441 Long Term Evaluation of NCEP, NSSL, and a New NSSL WRF Microphysical Parameterizations Ensemble

Monday, 11 January 2016
Ronald Stenz, University of North Dakota, Grand Forks, ND; and X. Dong, A. Kennedy, M. Gilmore, J. Markel, and D. Goines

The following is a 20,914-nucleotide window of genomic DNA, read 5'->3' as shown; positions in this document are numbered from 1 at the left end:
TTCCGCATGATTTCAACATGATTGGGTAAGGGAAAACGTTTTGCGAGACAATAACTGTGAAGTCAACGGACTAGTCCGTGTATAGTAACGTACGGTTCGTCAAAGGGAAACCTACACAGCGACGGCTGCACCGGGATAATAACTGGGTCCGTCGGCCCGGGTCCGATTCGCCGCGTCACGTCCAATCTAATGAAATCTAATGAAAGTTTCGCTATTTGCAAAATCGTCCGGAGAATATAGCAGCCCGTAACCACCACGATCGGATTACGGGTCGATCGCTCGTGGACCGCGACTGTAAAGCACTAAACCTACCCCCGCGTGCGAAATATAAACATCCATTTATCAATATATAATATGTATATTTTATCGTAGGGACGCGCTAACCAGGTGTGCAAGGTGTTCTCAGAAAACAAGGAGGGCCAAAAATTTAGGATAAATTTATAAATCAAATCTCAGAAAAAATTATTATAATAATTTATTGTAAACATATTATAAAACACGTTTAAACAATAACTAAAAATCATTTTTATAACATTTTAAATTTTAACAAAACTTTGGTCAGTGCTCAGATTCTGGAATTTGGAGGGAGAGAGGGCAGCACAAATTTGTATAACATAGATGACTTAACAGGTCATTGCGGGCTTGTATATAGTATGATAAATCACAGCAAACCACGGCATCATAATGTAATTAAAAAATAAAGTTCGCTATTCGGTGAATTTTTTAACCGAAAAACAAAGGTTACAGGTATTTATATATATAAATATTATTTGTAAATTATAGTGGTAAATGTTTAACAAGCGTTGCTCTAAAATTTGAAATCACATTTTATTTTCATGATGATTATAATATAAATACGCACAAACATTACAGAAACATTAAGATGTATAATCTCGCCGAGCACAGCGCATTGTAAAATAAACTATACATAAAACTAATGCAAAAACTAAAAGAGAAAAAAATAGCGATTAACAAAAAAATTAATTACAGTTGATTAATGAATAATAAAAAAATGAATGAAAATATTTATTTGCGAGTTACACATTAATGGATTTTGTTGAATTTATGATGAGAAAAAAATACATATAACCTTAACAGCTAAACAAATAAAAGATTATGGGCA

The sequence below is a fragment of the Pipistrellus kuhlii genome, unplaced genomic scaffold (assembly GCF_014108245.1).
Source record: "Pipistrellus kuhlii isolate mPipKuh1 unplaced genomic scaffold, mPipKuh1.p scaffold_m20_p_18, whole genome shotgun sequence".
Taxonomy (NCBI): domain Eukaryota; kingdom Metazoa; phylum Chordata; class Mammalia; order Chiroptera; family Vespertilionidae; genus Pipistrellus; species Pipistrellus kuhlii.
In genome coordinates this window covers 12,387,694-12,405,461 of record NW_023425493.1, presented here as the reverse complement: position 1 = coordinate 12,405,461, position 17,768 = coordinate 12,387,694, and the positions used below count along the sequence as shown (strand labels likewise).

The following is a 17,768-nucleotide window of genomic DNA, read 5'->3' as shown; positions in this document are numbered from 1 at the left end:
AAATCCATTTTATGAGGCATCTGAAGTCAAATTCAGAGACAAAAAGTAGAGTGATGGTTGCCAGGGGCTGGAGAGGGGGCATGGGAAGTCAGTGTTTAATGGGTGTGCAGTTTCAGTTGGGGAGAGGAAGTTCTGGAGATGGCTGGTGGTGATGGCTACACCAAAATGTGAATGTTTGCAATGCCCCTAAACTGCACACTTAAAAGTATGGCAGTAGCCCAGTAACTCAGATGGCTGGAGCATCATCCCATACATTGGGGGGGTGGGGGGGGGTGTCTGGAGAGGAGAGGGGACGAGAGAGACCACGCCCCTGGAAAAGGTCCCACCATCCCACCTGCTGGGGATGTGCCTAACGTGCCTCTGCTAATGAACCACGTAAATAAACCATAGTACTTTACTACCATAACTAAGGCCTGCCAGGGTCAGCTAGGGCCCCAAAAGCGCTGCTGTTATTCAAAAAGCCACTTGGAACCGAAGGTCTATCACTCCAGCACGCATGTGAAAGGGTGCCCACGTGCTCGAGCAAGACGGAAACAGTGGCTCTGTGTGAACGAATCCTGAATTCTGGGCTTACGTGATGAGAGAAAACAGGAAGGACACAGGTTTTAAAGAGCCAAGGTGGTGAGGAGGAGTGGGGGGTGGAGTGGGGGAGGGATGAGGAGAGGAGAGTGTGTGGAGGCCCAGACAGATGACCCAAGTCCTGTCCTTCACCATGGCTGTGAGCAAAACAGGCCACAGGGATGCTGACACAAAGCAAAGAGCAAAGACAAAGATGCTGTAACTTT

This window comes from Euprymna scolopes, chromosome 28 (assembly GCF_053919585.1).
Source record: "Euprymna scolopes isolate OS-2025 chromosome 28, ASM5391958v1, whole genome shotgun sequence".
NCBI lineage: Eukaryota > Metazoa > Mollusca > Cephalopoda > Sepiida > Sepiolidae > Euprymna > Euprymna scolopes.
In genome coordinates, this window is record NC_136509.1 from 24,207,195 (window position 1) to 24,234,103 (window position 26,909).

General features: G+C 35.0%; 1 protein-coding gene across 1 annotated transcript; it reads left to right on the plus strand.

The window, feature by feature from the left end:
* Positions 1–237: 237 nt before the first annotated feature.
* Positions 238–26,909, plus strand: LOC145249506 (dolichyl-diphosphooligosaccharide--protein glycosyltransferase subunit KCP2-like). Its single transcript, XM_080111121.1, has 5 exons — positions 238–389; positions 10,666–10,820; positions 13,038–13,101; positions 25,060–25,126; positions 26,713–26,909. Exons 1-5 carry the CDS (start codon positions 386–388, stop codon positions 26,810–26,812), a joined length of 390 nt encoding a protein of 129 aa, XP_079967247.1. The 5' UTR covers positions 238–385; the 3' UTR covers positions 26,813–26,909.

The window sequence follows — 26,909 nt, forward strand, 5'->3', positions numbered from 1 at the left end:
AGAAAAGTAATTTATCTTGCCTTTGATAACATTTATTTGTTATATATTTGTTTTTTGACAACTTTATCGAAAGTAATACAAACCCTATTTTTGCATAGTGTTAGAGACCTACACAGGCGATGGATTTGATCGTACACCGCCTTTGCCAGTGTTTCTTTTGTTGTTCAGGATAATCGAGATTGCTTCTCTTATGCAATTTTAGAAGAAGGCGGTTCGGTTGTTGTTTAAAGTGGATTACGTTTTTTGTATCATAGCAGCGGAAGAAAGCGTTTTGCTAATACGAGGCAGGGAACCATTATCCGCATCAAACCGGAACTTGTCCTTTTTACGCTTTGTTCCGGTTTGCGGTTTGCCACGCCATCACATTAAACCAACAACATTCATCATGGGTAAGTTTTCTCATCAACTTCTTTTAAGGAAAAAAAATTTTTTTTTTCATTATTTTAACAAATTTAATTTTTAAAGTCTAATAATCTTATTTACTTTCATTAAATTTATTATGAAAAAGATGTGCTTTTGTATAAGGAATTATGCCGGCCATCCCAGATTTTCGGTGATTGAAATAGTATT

Severe weather forecasting is crucial to protecting life and property in the U.S. Currently, the Storm Prediction Center (SPC) uses a variety of convection permitting models and ensembles of these models to aid in generating their forecasts. However, model performance may often vary greatly from day to day making it difficult to determine which models should be trusted for a particular forecast. In this study, NCEP WRF, NSSL WRF, and a microphysical parameterizations based ensemble of NSSL WRF will be evaluated over a long time period (three years of simulations) including hundreds of convective events. This thorough evaluation will utilize ground based radar data, cloud property retrievals from GOES data, and the University of North Dakota Hybrid Classification Product (Feng et al. 2011). Additionally, Self-Organizing Maps (SOMs) will be used to evaluate model performance during a variety of synoptic conditions. This will aid in determining whether certain models, or microphysical parameterizations perform better during specific synoptic regimes. The performance of the model simulations will be determined by numerous metrics. Of particular focus will be precipitation amounts and intensity (evaluated using Stage IV and NMQ Q2), storm intensity and coverage (evaluated using the UND Hybrid Classification Product), and cloud properties of simulated convection (evaluated using NASA LaRC GOES Retrieved cloud properties). A description of the evaluation datasets and methodologies along with preliminary results will be presented
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